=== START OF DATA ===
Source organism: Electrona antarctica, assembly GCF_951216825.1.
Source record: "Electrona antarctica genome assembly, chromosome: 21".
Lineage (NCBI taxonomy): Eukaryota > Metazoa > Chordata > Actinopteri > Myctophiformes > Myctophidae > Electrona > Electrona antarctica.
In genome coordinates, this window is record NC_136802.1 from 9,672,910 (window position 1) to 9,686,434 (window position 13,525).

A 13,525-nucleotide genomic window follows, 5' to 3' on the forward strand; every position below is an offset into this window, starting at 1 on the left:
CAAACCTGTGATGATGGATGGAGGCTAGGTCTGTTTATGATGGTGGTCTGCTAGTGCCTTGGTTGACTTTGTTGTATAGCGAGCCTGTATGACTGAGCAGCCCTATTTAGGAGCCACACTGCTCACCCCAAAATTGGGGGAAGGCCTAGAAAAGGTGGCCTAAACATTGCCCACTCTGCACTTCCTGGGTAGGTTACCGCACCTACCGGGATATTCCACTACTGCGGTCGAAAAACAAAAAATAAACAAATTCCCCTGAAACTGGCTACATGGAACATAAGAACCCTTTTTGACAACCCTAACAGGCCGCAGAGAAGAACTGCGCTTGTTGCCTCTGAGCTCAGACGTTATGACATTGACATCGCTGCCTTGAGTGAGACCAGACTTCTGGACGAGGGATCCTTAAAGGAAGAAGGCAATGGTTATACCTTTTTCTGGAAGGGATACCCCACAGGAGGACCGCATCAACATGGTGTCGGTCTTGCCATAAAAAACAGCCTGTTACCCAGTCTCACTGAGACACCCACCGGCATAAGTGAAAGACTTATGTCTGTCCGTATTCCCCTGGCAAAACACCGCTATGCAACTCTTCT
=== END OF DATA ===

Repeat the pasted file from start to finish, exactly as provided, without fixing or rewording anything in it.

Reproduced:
Source organism: Electrona antarctica, assembly GCF_951216825.1.
Source record: "Electrona antarctica genome assembly, chromosome: 21".
Lineage (NCBI taxonomy): Eukaryota > Metazoa > Chordata > Actinopteri > Myctophiformes > Myctophidae > Electrona > Electrona antarctica.
In genome coordinates, this window is record NC_136802.1 from 9,672,910 (window position 1) to 9,686,434 (window position 13,525).

A 13,525-nucleotide genomic window follows, 5' to 3' on the forward strand; every position below is an offset into this window, starting at 1 on the left:
CAAACCTGTGATGATGGATGGAGGCTAGGTCTGTTTATGATGGTGGTCTGCTAGTGCCTTGGTTGACTTTGTTGTATAGCGAGCCTGTATGACTGAGCAGCCCTATTTAGGAGCCACACTGCTCACCCCAAAATTGGGGGAAGGCCTAGAAAAGGTGGCCTAAACATTGCCCACTCTGCACTTCCTGGGTAGGTTACCGCACCTACCGGGATATTCCACTACTGCGGTCGAAAAACAAAAAATAAACAAATTCCCCTGAAACTGGCTACATGGAACATAAGAACCCTTTTTGACAACCCTAACAGGCCGCAGAGAAGAACTGCGCTTGTTGCCTCTGAGCTCAGACGTTATGACATTGACATCGCTGCCTTGAGTGAGACCAGACTTCTGGACGAGGGATCCTTAAAGGAAGAAGGCAATGGTTATACCTTTTTCTGGAAGGGATACCCCACAGGAGGACCGCATCAACATGGTGTCGGTCTTGCCATAAAAAACAGCCTGTTACCCAGTCTCACTGAGACACCCACCGGCATAAGTGAAAGACTTATGTCTGTCCGTATTCCCCTGGCAAAACACCGCTATGCAACTCTTCT